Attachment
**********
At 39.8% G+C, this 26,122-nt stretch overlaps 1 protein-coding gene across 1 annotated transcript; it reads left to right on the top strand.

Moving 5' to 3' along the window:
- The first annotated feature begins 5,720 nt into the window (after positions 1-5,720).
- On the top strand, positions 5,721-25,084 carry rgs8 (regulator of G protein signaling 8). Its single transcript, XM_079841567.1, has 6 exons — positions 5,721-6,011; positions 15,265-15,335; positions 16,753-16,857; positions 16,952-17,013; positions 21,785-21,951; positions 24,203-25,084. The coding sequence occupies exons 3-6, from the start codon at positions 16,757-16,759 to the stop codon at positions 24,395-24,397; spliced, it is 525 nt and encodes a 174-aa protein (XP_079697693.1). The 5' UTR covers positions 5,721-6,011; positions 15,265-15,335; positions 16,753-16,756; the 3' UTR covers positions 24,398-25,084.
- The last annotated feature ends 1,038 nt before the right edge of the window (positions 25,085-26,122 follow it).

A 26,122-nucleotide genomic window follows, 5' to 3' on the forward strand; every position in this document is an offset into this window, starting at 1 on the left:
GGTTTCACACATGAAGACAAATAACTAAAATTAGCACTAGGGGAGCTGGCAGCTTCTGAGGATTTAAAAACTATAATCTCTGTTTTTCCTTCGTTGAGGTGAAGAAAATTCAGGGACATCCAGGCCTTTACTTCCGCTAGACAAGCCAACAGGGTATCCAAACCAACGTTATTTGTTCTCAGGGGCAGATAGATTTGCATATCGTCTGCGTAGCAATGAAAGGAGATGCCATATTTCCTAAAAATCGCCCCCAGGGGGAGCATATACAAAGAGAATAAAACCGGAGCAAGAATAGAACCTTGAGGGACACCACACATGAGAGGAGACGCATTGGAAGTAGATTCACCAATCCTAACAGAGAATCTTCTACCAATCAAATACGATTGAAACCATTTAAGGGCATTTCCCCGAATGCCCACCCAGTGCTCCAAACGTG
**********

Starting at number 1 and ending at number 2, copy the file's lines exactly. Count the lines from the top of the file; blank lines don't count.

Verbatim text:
At 39.8% G+C, this 26,122-nt stretch overlaps 1 protein-coding gene across 1 annotated transcript; it reads left to right on the top strand.

Moving 5' to 3' along the window: